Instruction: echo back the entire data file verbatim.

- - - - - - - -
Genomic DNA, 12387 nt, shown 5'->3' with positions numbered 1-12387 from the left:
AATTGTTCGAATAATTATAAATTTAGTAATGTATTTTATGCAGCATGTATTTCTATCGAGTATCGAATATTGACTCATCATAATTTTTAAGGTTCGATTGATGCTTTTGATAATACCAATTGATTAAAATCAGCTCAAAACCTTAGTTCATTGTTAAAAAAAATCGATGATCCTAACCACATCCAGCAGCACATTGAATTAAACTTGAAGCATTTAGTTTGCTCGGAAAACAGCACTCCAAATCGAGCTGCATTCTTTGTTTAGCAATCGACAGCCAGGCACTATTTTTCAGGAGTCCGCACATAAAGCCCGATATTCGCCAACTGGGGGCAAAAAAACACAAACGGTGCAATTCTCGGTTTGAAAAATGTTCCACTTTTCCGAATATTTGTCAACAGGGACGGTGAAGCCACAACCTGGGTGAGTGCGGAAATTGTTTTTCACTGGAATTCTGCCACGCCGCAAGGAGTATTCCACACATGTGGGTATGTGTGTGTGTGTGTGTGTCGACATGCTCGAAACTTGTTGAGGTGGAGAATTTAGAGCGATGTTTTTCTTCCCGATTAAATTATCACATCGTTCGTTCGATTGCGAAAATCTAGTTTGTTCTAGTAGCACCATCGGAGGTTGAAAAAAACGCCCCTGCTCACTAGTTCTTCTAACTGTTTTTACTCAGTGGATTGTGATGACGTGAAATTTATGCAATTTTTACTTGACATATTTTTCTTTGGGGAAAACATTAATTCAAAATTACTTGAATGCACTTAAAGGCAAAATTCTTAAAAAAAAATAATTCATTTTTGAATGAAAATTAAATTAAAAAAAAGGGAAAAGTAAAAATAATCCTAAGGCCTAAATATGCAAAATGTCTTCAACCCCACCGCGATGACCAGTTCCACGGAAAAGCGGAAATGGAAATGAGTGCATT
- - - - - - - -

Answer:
Genomic DNA, 12387 nt, shown 5'->3' with positions numbered 1-12387 from the left:
AATTGTTCGAATAATTATAAATTTAGTAATGTATTTTATGCAGCATGTATTTCTATCGAGTATCGAATATTGACTCATCATAATTTTTAAGGTTCGATTGATGCTTTTGATAATACCAATTGATTAAAATCAGCTCAAAACCTTAGTTCATTGTTAAAAAAAATCGATGATCCTAACCACATCCAGCAGCACATTGAATTAAACTTGAAGCATTTAGTTTGCTCGGAAAACAGCACTCCAAATCGAGCTGCATTCTTTGTTTAGCAATCGACAGCCAGGCACTATTTTTCAGGAGTCCGCACATAAAGCCCGATATTCGCCAACTGGGGGCAAAAAAACACAAACGGTGCAATTCTCGGTTTGAAAAATGTTCCACTTTTCCGAATATTTGTCAACAGGGACGGTGAAGCCACAACCTGGGTGAGTGCGGAAATTGTTTTTCACTGGAATTCTGCCACGCCGCAAGGAGTATTCCACACATGTGGGTATGTGTGTGTGTGTGTGTGTCGACATGCTCGAAACTTGTTGAGGTGGAGAATTTAGAGCGATGTTTTTCTTCCCGATTAAATTATCACATCGTTCGTTCGATTGCGAAAATCTAGTTTGTTCTAGTAGCACCATCGGAGGTTGAAAAAAACGCCCCTGCTCACTAGTTCTTCTAACTGTTTTTACTCAGTGGATTGTGATGACGTGAAATTTATGCAATTTTTACTTGACATATTTTTCTTTGGGGAAAACATTAATTCAAAATTACTTGAATGCACTTAAAGGCAAAATTCTTAAAAAAAAATAATTCATTTTTGAATGAAAATTAAATTAAAAAAAAGGGAAAAGTAAAAATAATCCTAAGGCCTAAATATGCAAAATGTCTTCAACCCCACCGCGATGACCAGTTCCACGGAAAAGCGGAAATGGAAATGAGTGCATT